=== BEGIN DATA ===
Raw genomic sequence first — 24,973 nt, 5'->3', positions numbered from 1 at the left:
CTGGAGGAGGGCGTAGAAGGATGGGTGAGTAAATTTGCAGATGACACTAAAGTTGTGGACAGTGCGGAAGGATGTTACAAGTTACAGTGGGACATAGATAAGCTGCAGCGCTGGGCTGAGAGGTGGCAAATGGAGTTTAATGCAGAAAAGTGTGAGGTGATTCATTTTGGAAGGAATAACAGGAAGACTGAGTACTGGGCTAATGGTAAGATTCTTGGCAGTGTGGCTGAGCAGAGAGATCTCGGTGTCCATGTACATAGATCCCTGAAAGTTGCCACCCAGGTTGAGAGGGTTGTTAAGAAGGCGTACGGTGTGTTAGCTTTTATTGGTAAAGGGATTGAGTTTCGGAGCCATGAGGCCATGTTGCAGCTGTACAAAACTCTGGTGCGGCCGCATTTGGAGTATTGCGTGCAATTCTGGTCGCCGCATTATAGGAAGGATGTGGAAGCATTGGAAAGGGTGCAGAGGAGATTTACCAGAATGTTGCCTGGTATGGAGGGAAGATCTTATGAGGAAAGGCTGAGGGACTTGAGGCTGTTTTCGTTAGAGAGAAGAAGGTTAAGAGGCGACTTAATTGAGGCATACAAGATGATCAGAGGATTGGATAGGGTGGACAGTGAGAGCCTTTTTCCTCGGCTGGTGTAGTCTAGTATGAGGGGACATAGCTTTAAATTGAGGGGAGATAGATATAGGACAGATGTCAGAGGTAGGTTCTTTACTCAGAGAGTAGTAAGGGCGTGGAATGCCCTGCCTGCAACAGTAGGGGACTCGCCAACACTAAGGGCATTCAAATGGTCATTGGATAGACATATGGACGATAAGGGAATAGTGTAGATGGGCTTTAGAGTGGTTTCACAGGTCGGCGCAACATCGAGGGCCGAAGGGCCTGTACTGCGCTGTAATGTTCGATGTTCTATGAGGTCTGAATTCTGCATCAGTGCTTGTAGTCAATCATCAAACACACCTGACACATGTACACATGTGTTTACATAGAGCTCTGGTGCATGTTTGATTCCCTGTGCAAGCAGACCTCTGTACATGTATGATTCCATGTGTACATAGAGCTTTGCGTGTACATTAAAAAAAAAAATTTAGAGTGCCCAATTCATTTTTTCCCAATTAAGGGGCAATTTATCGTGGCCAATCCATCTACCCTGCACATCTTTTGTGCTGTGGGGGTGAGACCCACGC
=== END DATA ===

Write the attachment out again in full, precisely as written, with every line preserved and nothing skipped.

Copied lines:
Raw genomic sequence first — 24,973 nt, 5'->3', positions numbered from 1 at the left:
CTGGAGGAGGGCGTAGAAGGATGGGTGAGTAAATTTGCAGATGACACTAAAGTTGTGGACAGTGCGGAAGGATGTTACAAGTTACAGTGGGACATAGATAAGCTGCAGCGCTGGGCTGAGAGGTGGCAAATGGAGTTTAATGCAGAAAAGTGTGAGGTGATTCATTTTGGAAGGAATAACAGGAAGACTGAGTACTGGGCTAATGGTAAGATTCTTGGCAGTGTGGCTGAGCAGAGAGATCTCGGTGTCCATGTACATAGATCCCTGAAAGTTGCCACCCAGGTTGAGAGGGTTGTTAAGAAGGCGTACGGTGTGTTAGCTTTTATTGGTAAAGGGATTGAGTTTCGGAGCCATGAGGCCATGTTGCAGCTGTACAAAACTCTGGTGCGGCCGCATTTGGAGTATTGCGTGCAATTCTGGTCGCCGCATTATAGGAAGGATGTGGAAGCATTGGAAAGGGTGCAGAGGAGATTTACCAGAATGTTGCCTGGTATGGAGGGAAGATCTTATGAGGAAAGGCTGAGGGACTTGAGGCTGTTTTCGTTAGAGAGAAGAAGGTTAAGAGGCGACTTAATTGAGGCATACAAGATGATCAGAGGATTGGATAGGGTGGACAGTGAGAGCCTTTTTCCTCGGCTGGTGTAGTCTAGTATGAGGGGACATAGCTTTAAATTGAGGGGAGATAGATATAGGACAGATGTCAGAGGTAGGTTCTTTACTCAGAGAGTAGTAAGGGCGTGGAATGCCCTGCCTGCAACAGTAGGGGACTCGCCAACACTAAGGGCATTCAAATGGTCATTGGATAGACATATGGACGATAAGGGAATAGTGTAGATGGGCTTTAGAGTGGTTTCACAGGTCGGCGCAACATCGAGGGCCGAAGGGCCTGTACTGCGCTGTAATGTTCGATGTTCTATGAGGTCTGAATTCTGCATCAGTGCTTGTAGTCAATCATCAAACACACCTGACACATGTACACATGTGTTTACATAGAGCTCTGGTGCATGTTTGATTCCCTGTGCAAGCAGACCTCTGTACATGTATGATTCCATGTGTACATAGAGCTTTGCGTGTACATTAAAAAAAAAAATTTAGAGTGCCCAATTCATTTTTTCCCAATTAAGGGGCAATTTATCGTGGCCAATCCATCTACCCTGCACATCTTTTGTGCTGTGGGGGTGAGACCCACGC